It immediately became apparent that the trail would be completely different after Walbran Creek. Before this point we had to deal with a moderate amount of challenges like mud, roots, ladders, and broken boardwalks. The trail had been very difficult, but there were easy sections in between the hard parts. There had been a lot of good boardwalks, the ladders were never too long, and there were always long dry patches of trail. However, after Walbran Creek it seemed like the trail turned into a total obstacle course. Every single step seemed to require thought. The challenges like mud and roots were much more frequent than before, and there were many more places where we had to climb over fallen trees (I felt very fortunate to tall in these places) or under fallen trees (sometimes I hate being tall). There were long stretches of log walks that would occasionally get high enough to be a little scary, and the trail got a little difficult to follow in some places. This is where I began to understand why the West Coast Trail has the reputation it has. I don't really know how to properly describe the experience of hiking from Walbran Creek to Gordon River, but I guess I could say that it's like a miserable sort of fun.
|This was probably the nicest boardwalk we saw all day|
|An example of a section of the trail that would be easy when it is dry, but becomes dangerous when it is wet|
By the time we got to Logan Creek the rain was heavy enough that we had to put our pack covers on. This was actually the first time I had used my pack cover, and I was quite impressed with how dry it kept my backpack. My dad had a lot of things tied to his backpack and was a little worried that his cover wouldn't fit properly, but it ended up working really well (the tarp he had tied to his pack actually helped keep the cover in place).
At Logan Creek we saw the impressive suspension bridge we had heard about. It was a little narrow, but I felt incredibly safe when I was crossing it. The ladders down to the bridge weren't any worse than anything we had encountered, but the ladders going back up to the trail were probably the scariest ladders on the trail. They went up a cliff, and one of the ladders went up it at an angle. That ladder was also tilted slightly and was incredibly awkward to climb. I kind of regret not taking some closer pictures of the ladders, but I really just wanted to get to the top.
|The Logan Creek Suspension Bridge|
|You can sort of see the angled ladder|
We took a short break and then resumed hiking. After a few kilometers we reached Cullite Creek where we encountered the biggest ladder set on the trail. This ladder set was not nearly as big as I had been expecting. There were only about 7 ladders each way which, despite being a workout, was not as exhausting as I thought it would be.
Shortly after Cullite Creek it really started to pour. It wasn't the monsoon-like rain I had heard about other hikers encountering, but it was still easily the worst rain I've ever hiked in. The kilometers seemed to wear on a bit more and I found myself getting incredibly mentally exhausted. I had never really thought about it, but part of why I love hiking so much is because of the times when you stop thinking and lose track of time and kilometers. I was susrprised that being mentally drained made hiking harder than being physically drained. As I mentioned, every step required forethought and decision making, but after a while I stopped thinking and ended up making some really bad decisions. It is very lucky that I only had one fall that day (actually, it was more like I tipped over; it wasn't really a proper fall).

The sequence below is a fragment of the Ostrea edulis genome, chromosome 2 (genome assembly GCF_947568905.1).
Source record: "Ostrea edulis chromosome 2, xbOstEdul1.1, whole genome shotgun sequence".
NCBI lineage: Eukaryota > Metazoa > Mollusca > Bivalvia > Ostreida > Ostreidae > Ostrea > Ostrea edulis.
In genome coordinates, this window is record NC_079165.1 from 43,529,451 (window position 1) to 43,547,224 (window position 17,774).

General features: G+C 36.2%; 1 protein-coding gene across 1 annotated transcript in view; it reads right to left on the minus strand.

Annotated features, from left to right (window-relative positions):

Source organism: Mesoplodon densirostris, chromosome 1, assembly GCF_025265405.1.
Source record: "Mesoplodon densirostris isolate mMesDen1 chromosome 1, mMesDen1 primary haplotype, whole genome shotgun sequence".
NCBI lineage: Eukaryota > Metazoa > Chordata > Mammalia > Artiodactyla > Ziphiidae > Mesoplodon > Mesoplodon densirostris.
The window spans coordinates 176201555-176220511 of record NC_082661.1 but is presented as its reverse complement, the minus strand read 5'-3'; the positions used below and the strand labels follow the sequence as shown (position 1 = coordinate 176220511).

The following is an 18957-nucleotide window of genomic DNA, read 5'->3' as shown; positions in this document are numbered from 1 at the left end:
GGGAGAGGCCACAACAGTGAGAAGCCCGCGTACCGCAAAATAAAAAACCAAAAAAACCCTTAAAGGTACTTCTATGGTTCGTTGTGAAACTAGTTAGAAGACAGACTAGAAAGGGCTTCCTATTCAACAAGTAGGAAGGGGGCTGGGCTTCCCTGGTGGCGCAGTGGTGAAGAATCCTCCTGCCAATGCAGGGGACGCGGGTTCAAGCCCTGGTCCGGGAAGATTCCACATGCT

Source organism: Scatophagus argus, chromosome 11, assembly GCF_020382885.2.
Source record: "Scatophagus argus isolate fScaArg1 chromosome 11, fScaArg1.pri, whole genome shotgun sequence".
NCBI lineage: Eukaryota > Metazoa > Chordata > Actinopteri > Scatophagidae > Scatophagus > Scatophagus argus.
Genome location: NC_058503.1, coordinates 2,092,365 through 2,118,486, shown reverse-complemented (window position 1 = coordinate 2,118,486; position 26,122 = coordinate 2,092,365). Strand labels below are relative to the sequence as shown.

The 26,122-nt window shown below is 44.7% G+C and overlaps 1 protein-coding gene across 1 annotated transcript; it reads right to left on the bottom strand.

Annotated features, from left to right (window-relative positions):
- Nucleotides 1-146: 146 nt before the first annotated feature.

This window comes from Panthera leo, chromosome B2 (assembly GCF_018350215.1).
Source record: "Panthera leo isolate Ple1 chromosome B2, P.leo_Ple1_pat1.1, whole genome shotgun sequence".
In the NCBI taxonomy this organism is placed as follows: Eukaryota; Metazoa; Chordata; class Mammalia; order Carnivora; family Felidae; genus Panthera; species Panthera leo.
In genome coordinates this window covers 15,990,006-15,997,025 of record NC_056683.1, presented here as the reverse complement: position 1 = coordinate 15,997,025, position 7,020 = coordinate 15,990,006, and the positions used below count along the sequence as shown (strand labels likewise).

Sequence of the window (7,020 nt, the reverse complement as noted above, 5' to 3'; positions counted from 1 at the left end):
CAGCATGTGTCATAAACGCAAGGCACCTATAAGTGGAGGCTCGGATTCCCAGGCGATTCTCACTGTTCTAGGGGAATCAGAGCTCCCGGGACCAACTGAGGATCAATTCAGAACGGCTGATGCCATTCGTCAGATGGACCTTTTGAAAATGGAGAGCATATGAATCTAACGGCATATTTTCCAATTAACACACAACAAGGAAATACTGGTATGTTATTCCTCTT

Our plan had been to camp at Camper Creek, then hike to Thrasher Cove the next day, and then finish the trail. However, we realized that we wouldn't have a low enough tide to hike around Owen Point on day 5 (one of the highlights of the trail), which would mean hiking one kilometer of the inland trail to get to Thrasher Cove. Based on how hard every kilometer was on the trail we didn't like the idea of hiking one of them twice. We were also a little concerned that it would continue raining, so we decided to hike a little further so we could finish the trail the next day. We were taking a bit of a gamble since our experience with finding unofficial places to camp had been a little frustrating, but we decided to take the chance.
There were two beach accesses on the map. One was at the 65 km mark (access A) and one was at the 66 km mark (access B). When we got to the first beach access we saw a perfect area for camping. The trees really sheltered the ground, so we would be able to set up our tent without getting rained on. It was also very spacious and offered many areas we could set up. However, we elected to press on, hoping to make the next day as "easy" as possible. This gamble did not really pay off. There were areas to camp at the second beach access, but they were more exposed to the rain. As a result we had to set our tent up in the rain. I'm not sure if it was from the rain while we set the tent up, or if it was from our wet clothing and gear, but we ended up with a fairly large puddle in the tent. For whatever reason this puddle decided to make itself home on my side of the tent. It was actually bad enough that I decided not to use my down sleeping bag, since there would be no way to avoid having it end up in the puddle. Instead I bundled up in my driest clothing and my dad's sweat pants (he was awesome enough to let me borrow them). Oddly enough I actually slept a little bit better than I had on any other night on the trail.